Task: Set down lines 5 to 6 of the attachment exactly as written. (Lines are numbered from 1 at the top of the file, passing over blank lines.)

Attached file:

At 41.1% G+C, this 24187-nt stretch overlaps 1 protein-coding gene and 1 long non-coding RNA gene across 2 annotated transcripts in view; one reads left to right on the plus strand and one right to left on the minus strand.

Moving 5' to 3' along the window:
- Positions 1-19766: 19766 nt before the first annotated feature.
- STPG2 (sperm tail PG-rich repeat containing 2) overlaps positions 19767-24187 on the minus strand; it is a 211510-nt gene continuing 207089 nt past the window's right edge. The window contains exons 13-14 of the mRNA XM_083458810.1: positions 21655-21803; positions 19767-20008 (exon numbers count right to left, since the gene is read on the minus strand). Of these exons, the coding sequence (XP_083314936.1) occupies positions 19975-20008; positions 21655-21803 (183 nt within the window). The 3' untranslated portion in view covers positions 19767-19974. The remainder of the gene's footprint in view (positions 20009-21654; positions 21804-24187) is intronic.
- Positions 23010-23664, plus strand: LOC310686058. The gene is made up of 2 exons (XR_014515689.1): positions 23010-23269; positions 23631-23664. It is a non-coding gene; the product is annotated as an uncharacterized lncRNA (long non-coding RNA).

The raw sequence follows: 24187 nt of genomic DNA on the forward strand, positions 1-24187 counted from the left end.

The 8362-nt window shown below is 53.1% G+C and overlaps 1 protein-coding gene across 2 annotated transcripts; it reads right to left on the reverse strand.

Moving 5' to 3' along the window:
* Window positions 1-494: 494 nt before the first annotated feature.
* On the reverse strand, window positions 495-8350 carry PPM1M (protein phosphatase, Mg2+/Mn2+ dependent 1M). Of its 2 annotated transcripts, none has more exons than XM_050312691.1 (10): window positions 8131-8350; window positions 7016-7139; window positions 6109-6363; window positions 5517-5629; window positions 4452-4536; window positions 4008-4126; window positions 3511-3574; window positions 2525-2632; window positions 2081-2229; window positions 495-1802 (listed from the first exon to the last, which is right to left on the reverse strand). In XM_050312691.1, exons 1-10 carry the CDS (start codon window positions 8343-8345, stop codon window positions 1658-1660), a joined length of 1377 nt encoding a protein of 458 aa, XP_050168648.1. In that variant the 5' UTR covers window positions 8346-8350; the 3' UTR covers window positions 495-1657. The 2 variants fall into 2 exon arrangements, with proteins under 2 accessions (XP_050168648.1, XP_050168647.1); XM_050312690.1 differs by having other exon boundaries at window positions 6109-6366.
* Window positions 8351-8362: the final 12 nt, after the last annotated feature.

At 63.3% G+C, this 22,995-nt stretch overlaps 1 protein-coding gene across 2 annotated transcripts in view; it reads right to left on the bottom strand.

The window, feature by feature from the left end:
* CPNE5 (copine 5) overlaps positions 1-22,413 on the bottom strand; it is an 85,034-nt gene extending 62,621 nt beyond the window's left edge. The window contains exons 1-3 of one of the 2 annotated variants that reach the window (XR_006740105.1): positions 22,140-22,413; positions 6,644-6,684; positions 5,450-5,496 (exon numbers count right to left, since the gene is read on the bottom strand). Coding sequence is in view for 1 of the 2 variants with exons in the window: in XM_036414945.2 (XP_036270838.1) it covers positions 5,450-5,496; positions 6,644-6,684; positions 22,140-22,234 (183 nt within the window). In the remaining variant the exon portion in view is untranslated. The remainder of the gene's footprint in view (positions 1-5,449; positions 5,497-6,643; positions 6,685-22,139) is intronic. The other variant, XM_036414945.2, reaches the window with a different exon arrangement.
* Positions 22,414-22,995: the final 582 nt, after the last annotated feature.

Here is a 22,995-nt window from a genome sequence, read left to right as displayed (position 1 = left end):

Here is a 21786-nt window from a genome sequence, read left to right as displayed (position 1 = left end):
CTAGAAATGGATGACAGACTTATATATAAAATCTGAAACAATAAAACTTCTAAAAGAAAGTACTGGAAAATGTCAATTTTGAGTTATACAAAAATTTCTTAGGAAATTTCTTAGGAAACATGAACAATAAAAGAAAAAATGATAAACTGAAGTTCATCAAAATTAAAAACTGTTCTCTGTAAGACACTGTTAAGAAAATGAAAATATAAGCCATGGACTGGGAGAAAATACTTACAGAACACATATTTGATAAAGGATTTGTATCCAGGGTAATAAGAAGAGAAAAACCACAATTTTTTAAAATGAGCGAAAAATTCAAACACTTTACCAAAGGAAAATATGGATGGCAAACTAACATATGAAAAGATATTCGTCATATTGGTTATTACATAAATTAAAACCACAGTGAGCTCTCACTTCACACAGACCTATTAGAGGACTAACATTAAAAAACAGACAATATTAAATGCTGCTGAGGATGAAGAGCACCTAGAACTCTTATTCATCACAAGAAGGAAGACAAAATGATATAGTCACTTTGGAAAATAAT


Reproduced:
- Positions 23010-23664, plus strand: LOC310686058. The gene is made up of 2 exons (XR_014515689.1): positions 23010-23269; positions 23631-23664. It is a non-coding gene; the product is annotated as an uncharacterized lncRNA (long non-coding RNA).

The raw sequence follows: 24187 nt of genomic DNA on the forward strand, positions 1-24187 counted from the left end.